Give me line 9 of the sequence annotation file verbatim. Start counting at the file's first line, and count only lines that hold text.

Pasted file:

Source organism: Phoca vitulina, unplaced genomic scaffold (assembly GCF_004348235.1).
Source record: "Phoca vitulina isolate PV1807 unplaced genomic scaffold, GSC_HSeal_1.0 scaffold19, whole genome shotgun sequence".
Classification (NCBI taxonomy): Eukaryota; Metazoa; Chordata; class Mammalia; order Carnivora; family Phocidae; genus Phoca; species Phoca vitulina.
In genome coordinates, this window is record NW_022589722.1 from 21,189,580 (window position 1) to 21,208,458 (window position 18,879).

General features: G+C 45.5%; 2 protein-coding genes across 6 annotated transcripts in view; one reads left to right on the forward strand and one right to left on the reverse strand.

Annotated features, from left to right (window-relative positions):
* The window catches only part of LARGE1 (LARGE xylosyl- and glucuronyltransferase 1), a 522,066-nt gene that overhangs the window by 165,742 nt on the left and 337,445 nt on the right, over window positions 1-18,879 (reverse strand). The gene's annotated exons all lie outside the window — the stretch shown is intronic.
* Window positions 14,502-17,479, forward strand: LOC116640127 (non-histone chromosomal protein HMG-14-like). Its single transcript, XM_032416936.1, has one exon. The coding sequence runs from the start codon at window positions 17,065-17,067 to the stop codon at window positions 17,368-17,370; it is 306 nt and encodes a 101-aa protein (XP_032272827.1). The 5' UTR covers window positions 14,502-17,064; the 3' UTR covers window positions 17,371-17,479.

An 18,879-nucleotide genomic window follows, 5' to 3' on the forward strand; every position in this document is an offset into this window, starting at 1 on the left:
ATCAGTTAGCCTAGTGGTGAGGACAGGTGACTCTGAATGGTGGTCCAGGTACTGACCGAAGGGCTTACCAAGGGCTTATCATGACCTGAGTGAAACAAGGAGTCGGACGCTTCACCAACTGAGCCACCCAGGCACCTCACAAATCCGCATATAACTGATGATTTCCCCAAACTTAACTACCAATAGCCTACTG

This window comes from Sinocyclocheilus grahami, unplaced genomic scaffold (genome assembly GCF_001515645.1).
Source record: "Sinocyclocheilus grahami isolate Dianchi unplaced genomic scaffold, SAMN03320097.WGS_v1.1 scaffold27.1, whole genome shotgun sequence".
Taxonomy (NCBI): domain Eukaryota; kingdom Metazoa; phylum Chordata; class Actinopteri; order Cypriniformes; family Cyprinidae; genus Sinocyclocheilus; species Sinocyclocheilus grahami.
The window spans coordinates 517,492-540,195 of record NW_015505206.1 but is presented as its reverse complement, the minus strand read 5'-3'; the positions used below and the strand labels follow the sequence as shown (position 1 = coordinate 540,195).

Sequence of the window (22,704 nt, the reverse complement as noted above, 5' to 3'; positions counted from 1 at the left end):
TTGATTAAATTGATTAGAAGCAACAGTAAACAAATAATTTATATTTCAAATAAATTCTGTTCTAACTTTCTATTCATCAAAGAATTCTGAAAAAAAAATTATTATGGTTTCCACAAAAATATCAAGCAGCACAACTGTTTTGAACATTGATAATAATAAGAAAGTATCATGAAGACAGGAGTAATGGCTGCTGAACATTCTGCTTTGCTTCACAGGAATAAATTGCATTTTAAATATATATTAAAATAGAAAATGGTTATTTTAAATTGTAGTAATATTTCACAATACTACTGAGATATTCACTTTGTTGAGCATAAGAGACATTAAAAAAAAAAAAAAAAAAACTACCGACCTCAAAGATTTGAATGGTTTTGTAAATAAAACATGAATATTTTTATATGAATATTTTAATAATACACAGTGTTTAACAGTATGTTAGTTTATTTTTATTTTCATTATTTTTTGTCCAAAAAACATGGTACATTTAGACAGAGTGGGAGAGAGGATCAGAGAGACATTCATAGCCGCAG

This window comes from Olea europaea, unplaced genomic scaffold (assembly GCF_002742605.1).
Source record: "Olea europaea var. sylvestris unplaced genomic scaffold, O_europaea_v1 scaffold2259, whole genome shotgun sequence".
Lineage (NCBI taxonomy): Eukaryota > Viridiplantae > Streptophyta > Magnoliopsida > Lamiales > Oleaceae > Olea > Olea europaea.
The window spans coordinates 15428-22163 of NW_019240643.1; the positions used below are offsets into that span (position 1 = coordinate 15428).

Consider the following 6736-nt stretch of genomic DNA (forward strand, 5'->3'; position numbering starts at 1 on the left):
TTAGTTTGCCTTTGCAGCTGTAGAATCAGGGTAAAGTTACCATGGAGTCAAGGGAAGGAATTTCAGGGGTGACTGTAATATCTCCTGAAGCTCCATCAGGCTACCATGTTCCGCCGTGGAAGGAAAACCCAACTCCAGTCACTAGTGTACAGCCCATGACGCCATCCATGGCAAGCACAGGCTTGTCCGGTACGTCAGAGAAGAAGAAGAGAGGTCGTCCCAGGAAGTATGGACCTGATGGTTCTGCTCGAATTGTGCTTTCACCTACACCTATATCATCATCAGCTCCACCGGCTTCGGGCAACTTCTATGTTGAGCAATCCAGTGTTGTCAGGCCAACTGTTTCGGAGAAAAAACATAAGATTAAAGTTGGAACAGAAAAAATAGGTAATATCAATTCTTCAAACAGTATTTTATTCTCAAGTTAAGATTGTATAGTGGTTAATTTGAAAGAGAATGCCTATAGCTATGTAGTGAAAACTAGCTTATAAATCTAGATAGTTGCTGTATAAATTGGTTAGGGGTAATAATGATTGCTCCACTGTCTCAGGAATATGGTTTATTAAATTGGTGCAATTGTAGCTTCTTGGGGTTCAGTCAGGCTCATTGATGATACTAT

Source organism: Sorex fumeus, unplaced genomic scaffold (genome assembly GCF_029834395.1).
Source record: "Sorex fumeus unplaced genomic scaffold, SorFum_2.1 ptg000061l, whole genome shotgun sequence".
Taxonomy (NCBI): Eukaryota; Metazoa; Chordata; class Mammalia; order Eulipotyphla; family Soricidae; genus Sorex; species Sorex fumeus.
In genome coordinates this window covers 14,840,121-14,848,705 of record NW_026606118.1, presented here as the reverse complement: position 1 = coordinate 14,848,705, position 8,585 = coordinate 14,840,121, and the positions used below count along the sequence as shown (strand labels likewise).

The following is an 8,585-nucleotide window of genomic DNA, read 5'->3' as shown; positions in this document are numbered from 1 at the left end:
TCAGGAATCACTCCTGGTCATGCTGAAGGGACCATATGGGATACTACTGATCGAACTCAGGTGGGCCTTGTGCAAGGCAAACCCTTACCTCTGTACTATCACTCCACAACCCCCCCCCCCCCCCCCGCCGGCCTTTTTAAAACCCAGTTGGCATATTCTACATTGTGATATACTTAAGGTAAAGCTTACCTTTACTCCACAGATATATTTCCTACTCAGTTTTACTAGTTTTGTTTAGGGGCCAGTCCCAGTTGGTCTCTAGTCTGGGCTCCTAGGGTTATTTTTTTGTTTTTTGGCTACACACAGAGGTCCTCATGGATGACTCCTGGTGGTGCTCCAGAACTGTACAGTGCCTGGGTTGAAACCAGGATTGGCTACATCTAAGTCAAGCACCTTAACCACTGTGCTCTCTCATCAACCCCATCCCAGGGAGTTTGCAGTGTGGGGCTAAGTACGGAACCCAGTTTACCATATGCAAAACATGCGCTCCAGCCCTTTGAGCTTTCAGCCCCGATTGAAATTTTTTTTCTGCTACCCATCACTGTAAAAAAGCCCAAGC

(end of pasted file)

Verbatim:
An 18,879-nucleotide genomic window follows, 5' to 3' on the forward strand; every position in this document is an offset into this window, starting at 1 on the left: